Do You Have a Fear of Success?

🚀 Don’t let it sabotage your future - Issue #215

Is there anyone who doesn’t fear failure? Ok, maybe a few people have fully embraced that failing is simply learning what doesn’t work.

However, most of us would rather succeed than fail. No one wants to look foolish.

You would assume, then, that everyone would do everything in their power to succeed. No holding back. No reservations.

Sadly, this isn’t true. Some people have such an unrelenting fear of success that they unintentionally self-sabotage.

I’ve experienced a fear of success, and I’ve learned that I’m not alone. I know other people who finally had to admit that they were not going “all in” on an initiative because they were secretly — or unconsciously — scared of what success represented.

Research has discovered that people aren’t literally afraid of success itself. Instead, they are worried about the consequences of becoming increasingly successful. They fear the unwanted side effects of success that they’ve witnessed in others. Or, they have already encountered negative experiences related to their past success.

Fearing success is more common than you might think. It can also have deeper underlying causes that date back to your earliest memories.

What causes it

People will sabotage their success to consciously or unconsciously avoid:

  • Punishment

  • Unwanted attention

  • Losing friends and family

  • Additional responsibilities

  • Increasing expectations

  • The unknown 

  • Change

Fear of punishment

Some people were punished for being successful in their childhood. I read a story about a man who was mocked by his father whenever he received good grades. Apparently, the father was threatened by the prospect of his son becoming more successful than he was.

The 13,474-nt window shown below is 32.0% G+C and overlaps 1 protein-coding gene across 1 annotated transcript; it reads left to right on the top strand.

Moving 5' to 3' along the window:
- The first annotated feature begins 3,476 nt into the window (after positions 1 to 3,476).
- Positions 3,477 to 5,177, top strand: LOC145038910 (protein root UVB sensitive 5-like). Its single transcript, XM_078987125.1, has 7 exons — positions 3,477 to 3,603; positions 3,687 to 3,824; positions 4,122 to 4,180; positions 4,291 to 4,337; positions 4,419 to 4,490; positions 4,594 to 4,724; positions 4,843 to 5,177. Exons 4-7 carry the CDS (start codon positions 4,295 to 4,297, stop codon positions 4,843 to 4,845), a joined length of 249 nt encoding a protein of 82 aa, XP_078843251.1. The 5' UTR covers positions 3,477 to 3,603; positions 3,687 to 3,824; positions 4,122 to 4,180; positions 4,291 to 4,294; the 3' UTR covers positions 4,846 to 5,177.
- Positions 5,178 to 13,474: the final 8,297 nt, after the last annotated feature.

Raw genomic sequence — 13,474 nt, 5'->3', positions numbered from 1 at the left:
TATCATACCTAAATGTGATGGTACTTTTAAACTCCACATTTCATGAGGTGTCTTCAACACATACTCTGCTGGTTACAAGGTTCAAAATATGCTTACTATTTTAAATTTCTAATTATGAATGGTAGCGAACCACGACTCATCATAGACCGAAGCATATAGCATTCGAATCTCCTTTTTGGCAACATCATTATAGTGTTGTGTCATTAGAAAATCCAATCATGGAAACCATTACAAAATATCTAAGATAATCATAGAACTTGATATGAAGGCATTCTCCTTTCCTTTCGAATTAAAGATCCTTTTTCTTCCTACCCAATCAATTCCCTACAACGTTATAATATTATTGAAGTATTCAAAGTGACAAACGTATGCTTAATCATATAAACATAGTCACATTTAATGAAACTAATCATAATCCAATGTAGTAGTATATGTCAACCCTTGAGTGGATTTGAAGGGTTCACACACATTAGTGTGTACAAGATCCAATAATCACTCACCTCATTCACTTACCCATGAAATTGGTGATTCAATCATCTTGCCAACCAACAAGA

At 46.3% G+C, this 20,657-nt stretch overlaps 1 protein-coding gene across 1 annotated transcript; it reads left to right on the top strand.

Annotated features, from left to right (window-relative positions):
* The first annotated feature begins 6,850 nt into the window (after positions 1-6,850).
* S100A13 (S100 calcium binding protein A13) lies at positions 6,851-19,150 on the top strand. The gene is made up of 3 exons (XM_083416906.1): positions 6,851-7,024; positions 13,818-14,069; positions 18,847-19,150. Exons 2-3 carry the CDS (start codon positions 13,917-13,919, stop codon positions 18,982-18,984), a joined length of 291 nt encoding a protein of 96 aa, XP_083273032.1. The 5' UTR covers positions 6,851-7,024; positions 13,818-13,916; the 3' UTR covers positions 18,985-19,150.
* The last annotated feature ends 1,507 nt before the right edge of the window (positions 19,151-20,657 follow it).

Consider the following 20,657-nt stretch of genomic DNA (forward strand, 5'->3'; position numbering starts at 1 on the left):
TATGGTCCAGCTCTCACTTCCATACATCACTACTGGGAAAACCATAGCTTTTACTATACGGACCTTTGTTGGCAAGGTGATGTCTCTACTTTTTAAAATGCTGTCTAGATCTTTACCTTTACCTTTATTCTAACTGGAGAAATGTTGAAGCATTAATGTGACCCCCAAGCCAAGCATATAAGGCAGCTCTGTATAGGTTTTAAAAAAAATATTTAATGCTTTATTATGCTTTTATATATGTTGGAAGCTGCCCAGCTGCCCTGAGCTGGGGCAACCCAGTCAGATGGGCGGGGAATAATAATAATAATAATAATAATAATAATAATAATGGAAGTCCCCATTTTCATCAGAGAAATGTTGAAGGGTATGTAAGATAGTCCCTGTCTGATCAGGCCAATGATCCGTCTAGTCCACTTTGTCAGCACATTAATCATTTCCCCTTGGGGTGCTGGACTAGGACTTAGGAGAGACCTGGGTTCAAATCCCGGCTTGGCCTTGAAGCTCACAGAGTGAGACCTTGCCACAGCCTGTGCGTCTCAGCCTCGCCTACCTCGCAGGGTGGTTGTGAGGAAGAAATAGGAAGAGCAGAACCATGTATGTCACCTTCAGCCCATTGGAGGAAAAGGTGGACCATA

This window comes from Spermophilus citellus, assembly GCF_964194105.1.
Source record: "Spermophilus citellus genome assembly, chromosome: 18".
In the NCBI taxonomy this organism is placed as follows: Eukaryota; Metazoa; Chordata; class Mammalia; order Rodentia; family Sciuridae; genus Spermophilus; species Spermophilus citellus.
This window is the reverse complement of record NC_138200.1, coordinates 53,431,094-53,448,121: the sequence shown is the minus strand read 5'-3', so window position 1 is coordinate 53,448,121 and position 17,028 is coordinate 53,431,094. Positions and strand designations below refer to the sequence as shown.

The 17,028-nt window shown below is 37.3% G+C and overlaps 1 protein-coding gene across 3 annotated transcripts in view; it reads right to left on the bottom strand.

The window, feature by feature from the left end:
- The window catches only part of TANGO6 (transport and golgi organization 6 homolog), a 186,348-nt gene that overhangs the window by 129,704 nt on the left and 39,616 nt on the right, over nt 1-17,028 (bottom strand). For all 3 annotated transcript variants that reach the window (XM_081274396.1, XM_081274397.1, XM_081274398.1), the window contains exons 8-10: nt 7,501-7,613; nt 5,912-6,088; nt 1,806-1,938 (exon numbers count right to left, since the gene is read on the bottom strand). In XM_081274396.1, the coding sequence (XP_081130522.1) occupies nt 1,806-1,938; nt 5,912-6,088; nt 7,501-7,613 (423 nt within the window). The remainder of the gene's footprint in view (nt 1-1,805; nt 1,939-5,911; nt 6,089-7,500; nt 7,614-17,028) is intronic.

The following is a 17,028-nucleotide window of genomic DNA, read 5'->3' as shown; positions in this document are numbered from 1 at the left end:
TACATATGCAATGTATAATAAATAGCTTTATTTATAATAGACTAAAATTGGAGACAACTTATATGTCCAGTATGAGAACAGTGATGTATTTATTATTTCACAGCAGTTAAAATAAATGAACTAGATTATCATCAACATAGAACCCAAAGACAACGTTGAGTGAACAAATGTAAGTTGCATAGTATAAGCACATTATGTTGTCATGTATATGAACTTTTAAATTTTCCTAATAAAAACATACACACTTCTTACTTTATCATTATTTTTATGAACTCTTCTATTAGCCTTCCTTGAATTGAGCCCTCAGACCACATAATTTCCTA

Similarly, I remember being teased by classmates when a teacher mentioned my good grades. I wanted to fit in and avoid punishment from the bullies, so I stopped studying and caring about school for many years.

This childhood trauma sticks with us. We may not clearly hear that little voice inside our heads telling us, “Don’t be too successful,” but it’s always there.

Fear of unwanted attention

We’ve all witnessed successful people receiving attention. Sometimes that attention is positive, but it can also be quite negative (e.g., trolls, detractors, stalkers).

When you’re the kind of person who shuns the spotlight, you don’t want any attention — even the good kind. You certainly don’t want negative attention, nasty comments, and assorted unpleasantness.

The nail that sticks up gets hammered down.” — Japanese proverb

Fear of losing friends and family

This may sound strange, but I have talked with people who were worried about becoming successful and leaving their old friends behind. Indeed, it can be challenging to move ahead in life if you have friends who feel threatened by your success and want to hold you down.

The fear of losing good relationships with family stems from seeing other families torn apart by arguments over money when someone becomes wealthy. I’ve witnessed this, and it’s sad.

A family member becomes successful and enjoys some of the financial benefits that come with it. Then, other family members and distant relatives come forward and start asking for “loans,” gifts, and other favors.

Fear of responsibilities

Success at work usually comes with more responsibilities. Every promotion means that you’re now operating at a level that places more demands on you.

You have a greater demand for your time. You’re faced with new tasks you may not be comfortable with performing yet. It’s easy to feel overwhelmed. 

Fear of increased expectations